Reading at the Crossroads

Reading at the Crossroads is an archive for columns and letters which appeared in the Terre Haute Tribune Star. I also blog here when my patience is exhausted by what I feel is irritating, irrational and/or ironic in life. --gary daily

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Location: Terre Haute, Indiana, United States

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Monday, December 14, 2015

Chicago, Harper High School, 1951-55--A Long Shadow

Image result for william rainey harper high school

Here are some memories from my high school days.  I wrote them for my old school's web page.
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                                           Trying to be cool at lunch

I graduated from Harper in 1955. That’s 60 years ago. Here’s more than you want to know about “lunch” back then.

Lunch period offered forty minutes of release from the authorities’ regimen of Serious Business. If you chose not to eat in the school cafeteria, you could cross the street and eat in one of the three small school stores, Sylvester’s, Marie’s or ___________[failure of memory on this], that sold sandwiches, soft drinks and snacks. These stores were de facto sex segregated. Only the Sons of Italy and a few drop-outs had the gonads to enter _________________. I never saw the inside of ___________, a mysterious center of female power that filled me with a shyness and awe I diligently worked to conceal.

On the rare occasion when a few girls (never alone) would venture into the male domains of Sylvester’s or Marie’s, they would instantly be labeled skanks and move high up on a master list of desirability young men carry around and regularly review with friends. The “skank,” the “Bad Girl,” past and present, being more a product of loose talk expressing impossible desire than any kind of behavior based on reality.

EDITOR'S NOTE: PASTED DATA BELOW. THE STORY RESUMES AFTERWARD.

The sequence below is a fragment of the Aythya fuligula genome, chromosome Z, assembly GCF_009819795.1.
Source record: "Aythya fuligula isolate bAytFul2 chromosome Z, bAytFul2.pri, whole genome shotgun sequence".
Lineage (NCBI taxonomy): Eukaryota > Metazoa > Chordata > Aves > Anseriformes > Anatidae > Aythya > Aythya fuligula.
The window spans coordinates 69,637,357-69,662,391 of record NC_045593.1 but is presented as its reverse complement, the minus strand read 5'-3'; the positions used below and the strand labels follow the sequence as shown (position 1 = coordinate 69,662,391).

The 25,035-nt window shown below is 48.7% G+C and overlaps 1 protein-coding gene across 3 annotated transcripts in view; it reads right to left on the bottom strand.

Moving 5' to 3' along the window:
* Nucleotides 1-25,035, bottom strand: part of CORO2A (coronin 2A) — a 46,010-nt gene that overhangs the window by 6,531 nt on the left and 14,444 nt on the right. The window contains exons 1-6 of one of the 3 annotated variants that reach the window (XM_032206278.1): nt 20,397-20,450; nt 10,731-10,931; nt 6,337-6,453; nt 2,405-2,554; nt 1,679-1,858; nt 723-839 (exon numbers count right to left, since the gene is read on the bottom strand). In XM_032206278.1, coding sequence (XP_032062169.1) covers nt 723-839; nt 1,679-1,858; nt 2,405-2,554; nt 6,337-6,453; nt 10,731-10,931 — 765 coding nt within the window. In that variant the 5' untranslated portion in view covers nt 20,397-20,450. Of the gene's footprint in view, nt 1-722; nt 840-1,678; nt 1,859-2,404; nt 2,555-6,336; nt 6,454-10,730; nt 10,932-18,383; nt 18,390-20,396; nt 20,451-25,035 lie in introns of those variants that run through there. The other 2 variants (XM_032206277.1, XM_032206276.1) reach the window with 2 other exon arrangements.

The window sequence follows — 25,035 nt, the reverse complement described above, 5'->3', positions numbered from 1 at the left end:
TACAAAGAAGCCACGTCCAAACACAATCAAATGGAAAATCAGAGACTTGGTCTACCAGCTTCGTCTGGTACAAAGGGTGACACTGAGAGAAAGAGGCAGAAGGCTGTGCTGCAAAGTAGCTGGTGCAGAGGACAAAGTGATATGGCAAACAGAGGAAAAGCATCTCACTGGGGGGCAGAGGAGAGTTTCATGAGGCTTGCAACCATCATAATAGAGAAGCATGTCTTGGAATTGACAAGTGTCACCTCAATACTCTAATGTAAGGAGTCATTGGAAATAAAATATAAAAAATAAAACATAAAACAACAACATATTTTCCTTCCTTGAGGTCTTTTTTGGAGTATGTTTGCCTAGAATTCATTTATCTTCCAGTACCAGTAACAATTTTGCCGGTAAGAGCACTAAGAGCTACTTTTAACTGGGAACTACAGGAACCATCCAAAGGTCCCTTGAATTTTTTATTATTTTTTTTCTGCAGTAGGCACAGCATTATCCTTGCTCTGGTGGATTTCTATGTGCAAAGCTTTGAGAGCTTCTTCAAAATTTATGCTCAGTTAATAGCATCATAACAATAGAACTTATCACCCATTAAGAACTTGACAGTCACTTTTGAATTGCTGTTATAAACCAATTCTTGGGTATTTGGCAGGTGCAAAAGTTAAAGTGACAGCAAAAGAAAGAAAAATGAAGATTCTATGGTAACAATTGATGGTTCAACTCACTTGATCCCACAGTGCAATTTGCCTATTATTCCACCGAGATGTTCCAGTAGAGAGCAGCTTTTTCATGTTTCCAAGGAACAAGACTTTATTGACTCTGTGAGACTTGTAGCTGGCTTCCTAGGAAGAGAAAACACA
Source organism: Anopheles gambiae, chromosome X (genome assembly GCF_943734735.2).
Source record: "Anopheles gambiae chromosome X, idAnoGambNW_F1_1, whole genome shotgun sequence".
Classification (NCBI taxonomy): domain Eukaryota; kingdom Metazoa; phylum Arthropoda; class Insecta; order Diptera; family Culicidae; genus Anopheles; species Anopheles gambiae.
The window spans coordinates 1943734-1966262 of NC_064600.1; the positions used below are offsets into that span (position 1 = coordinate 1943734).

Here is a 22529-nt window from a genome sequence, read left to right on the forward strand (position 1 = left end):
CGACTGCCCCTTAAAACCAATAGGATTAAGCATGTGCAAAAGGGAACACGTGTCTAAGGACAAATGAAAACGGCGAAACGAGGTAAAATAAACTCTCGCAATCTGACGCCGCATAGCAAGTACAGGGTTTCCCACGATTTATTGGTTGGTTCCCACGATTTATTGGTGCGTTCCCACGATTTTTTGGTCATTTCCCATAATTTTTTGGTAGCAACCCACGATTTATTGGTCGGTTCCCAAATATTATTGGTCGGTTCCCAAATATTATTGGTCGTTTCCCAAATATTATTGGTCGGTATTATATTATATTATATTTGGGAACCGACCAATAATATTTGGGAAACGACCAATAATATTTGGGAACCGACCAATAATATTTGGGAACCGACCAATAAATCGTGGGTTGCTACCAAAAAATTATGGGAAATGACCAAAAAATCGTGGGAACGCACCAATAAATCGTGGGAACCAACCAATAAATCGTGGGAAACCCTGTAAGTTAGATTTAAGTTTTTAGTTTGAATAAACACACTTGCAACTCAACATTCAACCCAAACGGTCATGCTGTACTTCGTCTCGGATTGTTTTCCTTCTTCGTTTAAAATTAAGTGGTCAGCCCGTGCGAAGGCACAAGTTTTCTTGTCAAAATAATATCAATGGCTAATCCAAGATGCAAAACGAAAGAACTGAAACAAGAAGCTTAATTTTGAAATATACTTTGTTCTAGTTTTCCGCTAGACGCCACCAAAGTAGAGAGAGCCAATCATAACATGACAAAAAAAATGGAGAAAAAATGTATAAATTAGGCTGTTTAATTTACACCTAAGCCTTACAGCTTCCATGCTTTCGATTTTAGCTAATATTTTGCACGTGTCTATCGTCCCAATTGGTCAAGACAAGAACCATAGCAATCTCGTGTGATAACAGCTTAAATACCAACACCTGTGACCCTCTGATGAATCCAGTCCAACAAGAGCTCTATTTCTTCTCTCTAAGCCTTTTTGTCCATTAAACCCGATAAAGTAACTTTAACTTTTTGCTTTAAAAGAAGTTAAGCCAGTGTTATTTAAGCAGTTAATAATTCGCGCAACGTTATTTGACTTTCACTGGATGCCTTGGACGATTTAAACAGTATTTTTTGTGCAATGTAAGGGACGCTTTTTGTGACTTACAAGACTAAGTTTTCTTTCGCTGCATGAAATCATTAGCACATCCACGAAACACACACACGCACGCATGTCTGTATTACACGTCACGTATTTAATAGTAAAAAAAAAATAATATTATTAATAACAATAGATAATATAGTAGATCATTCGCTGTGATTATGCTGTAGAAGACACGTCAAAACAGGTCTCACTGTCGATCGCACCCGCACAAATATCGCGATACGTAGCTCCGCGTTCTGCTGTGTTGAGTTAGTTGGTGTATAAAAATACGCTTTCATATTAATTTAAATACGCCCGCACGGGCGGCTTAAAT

I was a habitue of Sylvester’s. When you entered it you were hit by a cloud of smoke that probably matched the fabled back rooms of the Morrison Hotel when they were occupied by the minions of Richard J. Daley the Elder’s political machine. I somehow escaped picking up the smoking habit, but many of my friends were hooked on what even then we called “cancer sticks.” A pack cost a quarter and at this price it seemed half of the smokers found it necessary to spend half of their lunch hour working the room trying to bum smokes, “call for butts” or ask for a drag on someone’s “fag.” The almost automatic response to a request for a drag was, “Don’t nigger lip it.” Yes, racism, conscious and culturally taught, was a sickness with most at this time.

This racial slur was not used frequently or even by everyone, like “fuck” or “shit.” Among the guys I knew best at Harper, the n-word seemed to be used situationally–in the occasional racist joke (First heard where?) or in reference to other high schools which had nearly all black student bodies, schools like Crane, Dunbar and DuSable. By the end of the school year in 1955 this racial epithet was heard with great frequency and uttered with much vehemence.